Quick May Reading Wrap-Up

Did I partake in another MASSIVE KA binge and reread 19 books and one new?

Yes, yes I did!!

via GIPHY | Schitts creek, Creek, Television show

I won’t go into them all because there is only so much I can talk about books I’ve read so many times. Here’s the thing, when I feel slumpy it’s either don’t read anything or reread rings around myself. The day I pick the not reading I’ll be sad. So I just need to reread until I come out of it. April was mainly rereading and May was mainly rereading but the last week I started feeling my mood shift and I think (I don’t want to get too excited) I’m starting to come out of it. Overall though, I regret nothing. A KA binge is always fun.

That Second Chance (Getting Lucky #1) by Meghan Quinn – 3 ⭐

Didn’t like this as much as I hoped (Meghan Quinn has a huge backlist so I was excited to discover her) but I am very intrigued about the rest of the Knightly brothers so I will for sure finish this quartet.

The Library of the Dead (Edinburgh Nights #1) by T.L. Huchu – 4 ⭐

An Urban fantasy that is light on the world building but is no less for it. I feel we will learn more as the series progresses and I’m always a fan of world building done that way. This was particularly enjoyable because I know a lot of the places mentioned and it was fun seeing them in a totally different light. I think if you’ve been to Edinburgh this aspect of it will be cool to read. I know I was a big fan.

Another thing to like is the characters and Ropa is definitely top of that list. I love her, she is a freaking badass and I feel like she is going to be a favourite.

The Library of the Dead is incredibly fast paced, Ropa talks about how exhausted she is at the end and I felt that right along with her, I felt like I’d ran a marathon and I love that in a book, Urban Fantasy in particular, my only real complaint about it was that the end felt very rushed and all wrapped up a little too neatly. I’m looking forward to more from this author though, I don’t think I’ll be able to get enough of Ropa!

Silver Silence (Psy-Changeling Trinity #1) by Nalini Singh – 5 ⭐

Oooooooh this is a strong start to this new story arc.

Valentin may possibly be the funniest of all Nalini Singh’s Changelings. Sneaky like a cat! 😀

I have loved Silver for years and I feel her book did her justice. She is awesome and a total badass!! 

Ocean Light (Psy-Changeling Trinity #2) by Nalini Singh – 5 ⭐

I was not a Bo fan so I wasn’t that fired up about this book but it was fabulous! Kaia and Black Sea in general was definitely a big reason for me loving this but Bo ended up being kind of awesome. The human pairings aren’t my favourite so this really did surprise me.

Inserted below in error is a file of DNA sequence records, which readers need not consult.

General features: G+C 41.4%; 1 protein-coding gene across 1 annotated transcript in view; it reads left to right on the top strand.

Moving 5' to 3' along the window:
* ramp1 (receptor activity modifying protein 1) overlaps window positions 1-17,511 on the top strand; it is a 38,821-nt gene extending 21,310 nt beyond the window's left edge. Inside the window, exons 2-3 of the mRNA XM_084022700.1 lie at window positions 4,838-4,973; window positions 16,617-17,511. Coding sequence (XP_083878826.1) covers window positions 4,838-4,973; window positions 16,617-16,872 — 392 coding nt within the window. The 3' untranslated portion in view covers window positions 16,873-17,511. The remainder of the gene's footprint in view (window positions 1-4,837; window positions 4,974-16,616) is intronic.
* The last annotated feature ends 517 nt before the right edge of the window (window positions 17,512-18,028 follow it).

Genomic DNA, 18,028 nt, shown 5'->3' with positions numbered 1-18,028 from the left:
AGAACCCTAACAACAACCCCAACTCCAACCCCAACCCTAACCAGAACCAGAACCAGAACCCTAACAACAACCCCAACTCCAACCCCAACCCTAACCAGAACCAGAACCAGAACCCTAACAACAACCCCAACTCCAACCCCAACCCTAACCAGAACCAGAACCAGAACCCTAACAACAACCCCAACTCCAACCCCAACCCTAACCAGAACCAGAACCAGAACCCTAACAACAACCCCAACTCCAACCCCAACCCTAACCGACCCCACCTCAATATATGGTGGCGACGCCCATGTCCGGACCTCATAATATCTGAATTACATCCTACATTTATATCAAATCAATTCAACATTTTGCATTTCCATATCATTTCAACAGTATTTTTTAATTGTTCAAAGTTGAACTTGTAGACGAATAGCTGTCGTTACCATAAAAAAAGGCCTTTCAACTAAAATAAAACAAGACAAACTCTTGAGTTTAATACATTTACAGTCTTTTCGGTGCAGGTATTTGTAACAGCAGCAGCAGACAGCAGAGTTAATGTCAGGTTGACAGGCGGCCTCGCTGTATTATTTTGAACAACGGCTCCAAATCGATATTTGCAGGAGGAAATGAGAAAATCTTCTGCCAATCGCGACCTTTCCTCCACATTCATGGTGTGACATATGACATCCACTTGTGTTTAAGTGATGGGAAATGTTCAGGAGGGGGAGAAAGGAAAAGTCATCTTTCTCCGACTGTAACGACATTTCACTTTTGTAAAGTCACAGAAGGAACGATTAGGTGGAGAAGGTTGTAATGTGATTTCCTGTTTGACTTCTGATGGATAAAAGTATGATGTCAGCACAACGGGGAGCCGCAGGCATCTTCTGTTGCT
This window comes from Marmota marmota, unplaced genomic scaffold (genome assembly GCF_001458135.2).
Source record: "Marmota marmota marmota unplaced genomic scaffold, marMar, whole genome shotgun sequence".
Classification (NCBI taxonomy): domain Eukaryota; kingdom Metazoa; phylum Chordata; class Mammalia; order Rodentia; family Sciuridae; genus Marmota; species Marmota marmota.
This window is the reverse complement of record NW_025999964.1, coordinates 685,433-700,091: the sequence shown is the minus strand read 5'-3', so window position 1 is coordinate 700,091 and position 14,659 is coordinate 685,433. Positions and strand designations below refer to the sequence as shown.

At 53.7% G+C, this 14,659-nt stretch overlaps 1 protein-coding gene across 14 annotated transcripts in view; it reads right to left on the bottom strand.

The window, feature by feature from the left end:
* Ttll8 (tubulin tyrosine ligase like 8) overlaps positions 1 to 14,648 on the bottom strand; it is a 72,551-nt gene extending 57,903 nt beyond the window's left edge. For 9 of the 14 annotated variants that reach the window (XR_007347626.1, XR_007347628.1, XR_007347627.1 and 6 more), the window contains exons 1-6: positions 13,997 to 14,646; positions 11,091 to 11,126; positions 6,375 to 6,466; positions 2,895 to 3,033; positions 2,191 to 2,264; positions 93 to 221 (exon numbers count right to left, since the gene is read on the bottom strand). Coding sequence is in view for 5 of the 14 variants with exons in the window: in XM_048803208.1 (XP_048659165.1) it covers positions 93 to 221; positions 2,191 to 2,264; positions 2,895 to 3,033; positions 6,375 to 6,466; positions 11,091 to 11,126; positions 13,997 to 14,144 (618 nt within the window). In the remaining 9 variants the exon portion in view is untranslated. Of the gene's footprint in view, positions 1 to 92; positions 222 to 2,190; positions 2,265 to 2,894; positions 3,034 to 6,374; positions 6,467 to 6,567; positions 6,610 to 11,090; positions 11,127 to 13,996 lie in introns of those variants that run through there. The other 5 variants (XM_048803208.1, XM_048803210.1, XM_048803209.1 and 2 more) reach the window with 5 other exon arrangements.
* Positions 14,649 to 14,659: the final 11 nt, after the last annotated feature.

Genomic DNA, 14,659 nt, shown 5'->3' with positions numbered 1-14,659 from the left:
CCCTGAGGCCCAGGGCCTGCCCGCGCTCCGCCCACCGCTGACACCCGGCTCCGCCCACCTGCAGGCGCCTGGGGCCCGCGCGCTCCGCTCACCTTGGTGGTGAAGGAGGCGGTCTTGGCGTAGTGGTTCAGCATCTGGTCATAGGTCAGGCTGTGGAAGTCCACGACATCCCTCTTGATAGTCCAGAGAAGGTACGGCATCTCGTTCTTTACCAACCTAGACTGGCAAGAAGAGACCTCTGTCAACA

Real Men Knit by Kwana Jackson – 4 ⭐

I adored Jesse and Kerry. The whole family dynamic was really intriguing and I really hope we get the rest of the Strong brothers stories.

Real Men Knit was a lovely read and Jesse was particularly fabulous. How he dealt with the kid who was being bullied because he liked to knit! Goodness, I can’t even, I had a cry!! I loved that he knit and was proud of it, I loved that he got emotional over losing a person he absolutely adored, I loved that he grew and learned about himself through the loss of his mother, taking on the store and falling for Kerry. It was just all so sweet.

Real men knit. Real men cry. Real men don’t scoff at other men for doing things that they deem ‘too feminine’ instead to speak up for the boys and men who want to bloody knit etc!

The Disordered Cosmos: A Journey into Dark Matter, Spacetime, and Dreams Deferred by Chanda Prescod-Weinstein – 5 ⭐

Outstanding!

There is a lot to unpack and think about with this book. Prescod-Weinstein is fabulously passionate about her field and that comes across so strongly that even though my grasp of physics isn’t what I’d like it to be I still found myself wrapped up in it because of her excitement writing about it.

This book is divided up into four parts. The first part was definitely heavier on the physics but parts two through four focus very much on how a Black queer woman navigates the world of science. A world that is dominated by white cis colonialists. As a white woman this isn’t always comfortable reading but as someone who often looks to science for all the answers it was eye opening but also not surprising to realise that science is full of misogyny and racism. This book once again highlights my privilege because there were things I just never thought to consider given my skin colour. It is very Americanised but misogyny and racism is a world wide issue and I can’t see science in Ireland being any more welcoming here than it is in the US. It’s something I definitely would like to look further into though.

Another thing that will stick with me after reading this is the use of indigenous lands for science and the microaggressions around that. The plans to build a Thirty Meter Telescope on Mauna Kea in Hawai’i is rage inducing, that anyone would use the mantra ‘it’s for the greater good’ to ignore the wishes of the people who own that land. Again, this is also not surprising. I think what bothered me most about this was I often think of scientists being more liberal and clear thinking, in my mind I imagined that once protests like this arise the scientist will be standing with the people protesting. Apparently that only happens when it’s not directly impacting their own interests.

There is so much more I could go into in relation to this book. I feel like it really deserves to be discussed chapter by chapter. This is a book I’ll be dipping into time and time again. It’s a must read and Prescod-Weinstein is a fantastic and passionate writer and I really hope there are more books from her in the future.

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